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Samsung Galaxy S5 Review - Shelly Palmer
By: Shelly Palmer   (04/18/2014)

I've been using the Samsung Galaxy S4 as my main mobile device for just about a year now (it launched in March 2013 and was made publically available in April 2013) and I like it – but to be as honest as possible, I don't love it. My main issues with the S4 have to do with the camera, battery life, ergonomics and undeletable Samsung bloatware, but the list is much longer. So, I was very, very excited to get my hands on the new, improved Samsung Galaxy S5. Sadly, my excitement quickly turned to ambivalence.

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The Mobile Future for Local TV Stations and Newspapers is Bright – Dan Hodges
By: Dan Hodges   (04/17/2014)

Over the last five years, there has been a dramatic shift in the way people are consuming content from local TV stations and newspapers. According to a 2014 Comscore report, 60% of digital consumption for the major local TV stations and newspapers is on smartphones and tablets. The number of people consuming content on smartphones and tablets will only continue as smartphone and tablet penetration increases.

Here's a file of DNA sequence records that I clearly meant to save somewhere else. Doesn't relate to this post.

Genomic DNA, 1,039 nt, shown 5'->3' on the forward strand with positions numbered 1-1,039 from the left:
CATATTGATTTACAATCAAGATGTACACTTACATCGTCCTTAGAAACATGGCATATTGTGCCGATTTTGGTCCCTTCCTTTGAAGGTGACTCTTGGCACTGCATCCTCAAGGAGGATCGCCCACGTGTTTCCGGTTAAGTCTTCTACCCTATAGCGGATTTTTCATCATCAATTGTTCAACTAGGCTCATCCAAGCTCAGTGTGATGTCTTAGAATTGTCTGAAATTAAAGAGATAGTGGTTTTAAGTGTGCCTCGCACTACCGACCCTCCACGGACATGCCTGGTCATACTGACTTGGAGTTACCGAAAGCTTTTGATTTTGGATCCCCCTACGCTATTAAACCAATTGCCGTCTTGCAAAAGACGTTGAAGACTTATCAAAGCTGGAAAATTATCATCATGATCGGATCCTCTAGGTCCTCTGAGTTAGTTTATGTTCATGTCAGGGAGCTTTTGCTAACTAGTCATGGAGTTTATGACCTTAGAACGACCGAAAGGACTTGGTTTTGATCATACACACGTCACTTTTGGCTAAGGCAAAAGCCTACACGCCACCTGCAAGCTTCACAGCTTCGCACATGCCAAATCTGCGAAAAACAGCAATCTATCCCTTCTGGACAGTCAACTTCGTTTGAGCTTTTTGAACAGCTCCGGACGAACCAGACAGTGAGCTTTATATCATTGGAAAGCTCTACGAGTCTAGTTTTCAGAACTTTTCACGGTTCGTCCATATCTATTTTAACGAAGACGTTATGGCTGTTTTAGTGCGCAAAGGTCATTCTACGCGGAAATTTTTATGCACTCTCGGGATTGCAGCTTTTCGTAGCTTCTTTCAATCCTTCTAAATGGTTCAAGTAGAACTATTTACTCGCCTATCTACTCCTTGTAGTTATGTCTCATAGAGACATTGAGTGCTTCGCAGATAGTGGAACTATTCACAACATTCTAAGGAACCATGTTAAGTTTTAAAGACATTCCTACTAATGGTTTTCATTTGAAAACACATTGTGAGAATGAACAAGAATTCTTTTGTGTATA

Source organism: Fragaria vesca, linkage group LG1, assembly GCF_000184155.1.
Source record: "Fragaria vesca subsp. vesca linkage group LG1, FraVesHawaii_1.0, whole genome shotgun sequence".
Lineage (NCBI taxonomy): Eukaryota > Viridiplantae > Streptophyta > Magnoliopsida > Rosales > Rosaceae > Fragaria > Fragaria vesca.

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Arun Kumar of IPG Mediabrands -- The Jay Sears Interview
By: Jay Sears   (04/17/2014)

IPG Mediabrands is a technology enabled data driven audience buying company focused on delivering business outcomes for our clients.

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The Movement for Slow Media -- Brian Jacobs
By: Brian Jacobs   (04/16/2014)

Last week I read an interesting piece by John Carroll, a Senior Director at the research agency IPSOS Mori. In it John was extolling the benefits, the real pleasure he gets from reading a physical newspaper. In fact he had he said cancelled his tablet subscription in order to reinstate the paper version. I feel the same way. To me, reading a newspaper over breakfast is a pleasure. Dividing the sections up between us means we can both read what we want in the order we want, and we can discuss what stories we’ve enjoyed. Reading the same content online of course brings benefits, such as regular updates and the like but it is a different, more personal, more isolated and isolating experience. Not better, not worse just different.